What is your fixed income strategy, especially for short- and long-term bond funds?
We maintain our view that benchmark rates will come down by 50-75 bps (including the January 2013 cut) over the next 2-6 months. The easing rate cycle, RBI’s liquidity management and favourable demand-supply dynamics will continue to support bond yields going forward.
Accordingly in our long duration funds like Dynamic Fund, Income Fund and Gilt Fund, we had already increased the duration with higher allocation to G-sec – predominantly in the 10-15 year bucket. Going forward, these funds are well-positioned to reap the benefits of rate cut, fiscal consolidation and OMO (open market operation) support that will bring yields lower at the longer end of the tenure. The allocation to (state development loans) SDL and corporate bonds will be managed according to prevailing market condition at any moment.
Likewise for our short-term bond funds, we have maintained tactical allocation to G-secs in the 5-7 years tenor bucket and are primarily invested in corporate bonds in the 2-5 year duration bucket with an intention to run duration in the range of 2-2.50 years.
Which debt MF product would you suggest for a retail investor at this stage?
Debt Funds offer variety of solutions for all set of investors and their varying needs. From retail debt perspective, it is important to distinguish products for savers and investors. Debt mutual fund schemes offer solutions for both savings and investments. For instance, Reliance Money Manager fund is apt for those with savings needs. This scheme predominantly invests in short maturity money market instruments, with high credit profile and low average portfolio duration. In a way, it is used as a means for short-term cash management by various kinds of investors.
Investors in this fund can also avail the Reliance ATM card, which is a mutual fund linked debit card with the added benefit of easy and free transactions at all Visa ATMs across India. Through this scheme, investors can access their funds without any load from the primary scheme, Reliance Money Manager fund or Reliance Liquid fund – treasury plan anytime anywhere.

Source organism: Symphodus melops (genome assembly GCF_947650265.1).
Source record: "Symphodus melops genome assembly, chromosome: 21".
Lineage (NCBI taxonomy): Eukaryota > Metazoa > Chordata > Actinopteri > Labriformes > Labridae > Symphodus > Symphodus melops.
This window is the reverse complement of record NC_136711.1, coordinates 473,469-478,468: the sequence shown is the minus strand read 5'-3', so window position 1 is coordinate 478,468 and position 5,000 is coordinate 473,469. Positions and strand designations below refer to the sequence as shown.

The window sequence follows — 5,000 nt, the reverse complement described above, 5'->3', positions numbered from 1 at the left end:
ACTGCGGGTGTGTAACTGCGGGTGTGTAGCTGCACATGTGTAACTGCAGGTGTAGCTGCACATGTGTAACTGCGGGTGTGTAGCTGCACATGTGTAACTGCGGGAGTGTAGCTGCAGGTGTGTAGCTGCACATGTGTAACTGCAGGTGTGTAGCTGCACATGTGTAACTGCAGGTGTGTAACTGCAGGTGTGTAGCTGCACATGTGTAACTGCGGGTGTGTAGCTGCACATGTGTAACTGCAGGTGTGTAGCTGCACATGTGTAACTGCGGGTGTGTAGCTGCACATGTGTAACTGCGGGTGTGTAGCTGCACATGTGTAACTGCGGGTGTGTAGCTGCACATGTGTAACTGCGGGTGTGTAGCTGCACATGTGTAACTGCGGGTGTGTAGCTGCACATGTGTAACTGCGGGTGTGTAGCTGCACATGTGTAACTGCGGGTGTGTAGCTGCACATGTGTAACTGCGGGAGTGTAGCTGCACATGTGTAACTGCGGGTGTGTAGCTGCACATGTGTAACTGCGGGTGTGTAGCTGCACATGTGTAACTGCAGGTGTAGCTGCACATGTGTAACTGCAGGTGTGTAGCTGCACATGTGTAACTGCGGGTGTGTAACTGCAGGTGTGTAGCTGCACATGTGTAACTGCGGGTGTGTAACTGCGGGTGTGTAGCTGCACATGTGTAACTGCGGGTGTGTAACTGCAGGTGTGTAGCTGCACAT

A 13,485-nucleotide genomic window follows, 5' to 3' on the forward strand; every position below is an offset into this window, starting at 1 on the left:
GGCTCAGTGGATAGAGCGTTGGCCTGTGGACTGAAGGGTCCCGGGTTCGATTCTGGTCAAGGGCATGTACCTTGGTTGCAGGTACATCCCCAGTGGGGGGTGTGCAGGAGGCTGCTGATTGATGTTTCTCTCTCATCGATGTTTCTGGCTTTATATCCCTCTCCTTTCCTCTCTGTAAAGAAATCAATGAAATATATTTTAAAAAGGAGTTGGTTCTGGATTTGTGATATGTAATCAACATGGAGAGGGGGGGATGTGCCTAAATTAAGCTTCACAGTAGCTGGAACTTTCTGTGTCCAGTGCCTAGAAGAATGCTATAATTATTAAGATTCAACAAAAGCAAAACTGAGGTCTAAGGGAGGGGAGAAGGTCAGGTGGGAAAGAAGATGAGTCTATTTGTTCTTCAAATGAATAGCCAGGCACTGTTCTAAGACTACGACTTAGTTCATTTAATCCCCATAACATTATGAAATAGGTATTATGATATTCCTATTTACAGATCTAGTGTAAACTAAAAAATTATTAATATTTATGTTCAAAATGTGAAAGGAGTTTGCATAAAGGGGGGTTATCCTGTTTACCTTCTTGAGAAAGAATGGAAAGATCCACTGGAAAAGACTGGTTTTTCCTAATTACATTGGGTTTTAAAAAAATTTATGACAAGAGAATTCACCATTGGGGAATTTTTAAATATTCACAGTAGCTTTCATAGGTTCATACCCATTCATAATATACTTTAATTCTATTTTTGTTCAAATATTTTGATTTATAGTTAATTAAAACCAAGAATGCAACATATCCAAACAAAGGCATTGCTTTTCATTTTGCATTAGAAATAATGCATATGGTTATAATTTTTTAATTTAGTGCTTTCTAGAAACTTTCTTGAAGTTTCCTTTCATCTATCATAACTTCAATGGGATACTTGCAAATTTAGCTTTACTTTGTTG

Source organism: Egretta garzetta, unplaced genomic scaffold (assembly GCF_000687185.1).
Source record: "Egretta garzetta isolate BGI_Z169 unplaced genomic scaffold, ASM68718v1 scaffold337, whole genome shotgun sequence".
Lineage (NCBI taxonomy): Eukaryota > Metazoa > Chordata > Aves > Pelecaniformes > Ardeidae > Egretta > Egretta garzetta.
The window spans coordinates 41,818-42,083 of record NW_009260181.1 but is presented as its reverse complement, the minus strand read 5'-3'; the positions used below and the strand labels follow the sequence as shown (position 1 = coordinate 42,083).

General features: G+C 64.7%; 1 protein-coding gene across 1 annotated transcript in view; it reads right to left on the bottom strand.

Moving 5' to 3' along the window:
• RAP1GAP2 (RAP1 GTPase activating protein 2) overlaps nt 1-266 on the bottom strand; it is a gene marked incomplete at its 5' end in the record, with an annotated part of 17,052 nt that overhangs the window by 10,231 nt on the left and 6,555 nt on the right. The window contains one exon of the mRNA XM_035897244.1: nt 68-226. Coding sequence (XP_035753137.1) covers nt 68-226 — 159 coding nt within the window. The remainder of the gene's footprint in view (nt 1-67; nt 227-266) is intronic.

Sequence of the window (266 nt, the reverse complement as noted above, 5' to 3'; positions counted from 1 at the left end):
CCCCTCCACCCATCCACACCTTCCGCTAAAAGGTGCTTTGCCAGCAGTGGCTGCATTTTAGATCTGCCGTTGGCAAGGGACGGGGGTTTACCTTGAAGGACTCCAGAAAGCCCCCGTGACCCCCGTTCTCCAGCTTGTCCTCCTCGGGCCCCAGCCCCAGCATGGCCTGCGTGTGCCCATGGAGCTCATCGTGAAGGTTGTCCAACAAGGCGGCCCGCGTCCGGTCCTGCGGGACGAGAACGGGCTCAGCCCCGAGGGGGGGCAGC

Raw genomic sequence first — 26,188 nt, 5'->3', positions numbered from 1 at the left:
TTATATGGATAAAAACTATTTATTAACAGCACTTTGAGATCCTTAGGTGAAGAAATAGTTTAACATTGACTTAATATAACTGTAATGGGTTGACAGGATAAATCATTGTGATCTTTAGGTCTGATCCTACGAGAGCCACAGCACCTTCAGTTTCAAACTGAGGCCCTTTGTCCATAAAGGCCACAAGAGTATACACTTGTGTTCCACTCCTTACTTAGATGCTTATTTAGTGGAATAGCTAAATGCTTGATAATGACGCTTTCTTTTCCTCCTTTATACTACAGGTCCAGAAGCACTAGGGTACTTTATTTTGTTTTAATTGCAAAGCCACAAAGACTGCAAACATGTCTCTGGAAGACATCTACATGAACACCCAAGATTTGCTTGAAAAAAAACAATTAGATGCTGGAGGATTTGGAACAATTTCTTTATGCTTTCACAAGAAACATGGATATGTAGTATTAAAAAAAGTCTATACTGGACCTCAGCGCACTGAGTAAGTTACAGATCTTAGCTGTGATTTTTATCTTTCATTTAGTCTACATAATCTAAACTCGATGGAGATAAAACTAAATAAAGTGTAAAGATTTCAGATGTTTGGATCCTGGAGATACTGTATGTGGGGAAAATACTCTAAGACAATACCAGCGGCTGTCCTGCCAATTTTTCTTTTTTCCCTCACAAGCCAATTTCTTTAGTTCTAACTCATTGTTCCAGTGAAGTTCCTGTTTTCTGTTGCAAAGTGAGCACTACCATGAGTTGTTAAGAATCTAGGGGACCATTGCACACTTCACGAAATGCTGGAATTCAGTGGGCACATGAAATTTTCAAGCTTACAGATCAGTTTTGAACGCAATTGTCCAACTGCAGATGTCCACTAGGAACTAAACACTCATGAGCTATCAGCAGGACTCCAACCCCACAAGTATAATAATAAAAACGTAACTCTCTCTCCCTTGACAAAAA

For those looking at investing in debt funds, the investment need could be from a 1- 5 year time horizon, with different investment objectives and financial goals. Based on these factors, we recommend all-weather funds which help to remove timing issues for entry and exit and also provide unique solutions for debt investing with superior tax efficiencies.
Is it a good time for investors to start investing in long-term debt funds?
Given our view of a softening of interest rates over the next 12 to 18 months, investors should add duration to their portfolios. While the RBI did cut the repo rate by 25 bps in January, we believe there may be further rate cuts from the RBI, and the softening bias is likely to continue.
Investors, who are confident of their ability to enter and exit at the right time from duration funds, can choose between short-term bond funds and income funds depending on their risk appetite. Investors who want to gain from a fall in rates but don’t want to time the market themselves should look at a product like the dynamic bond fund, where the fund manager will add and reduce duration in the portfolio based on the views on interest rates at any point in time. That way investors will be able to gain in a declining rate scenario and will be able to preserve gains once that move has broadly paid out.
From a tax efficiency perspective also a dynamic bond fund may be more suitable as investors can continue to stay invested even after the rally has played out as the fund managers are expected to reduce duration in the portfolio once there are signs of rates bottoming out. In this manner investors will benefit from the taxation perspective.
Read Part 2 of the interview on May 8, where Amit Tripathi, Head Fixed Income, Reliance AMC talks about strategies investors should adopt when investing in debt funds.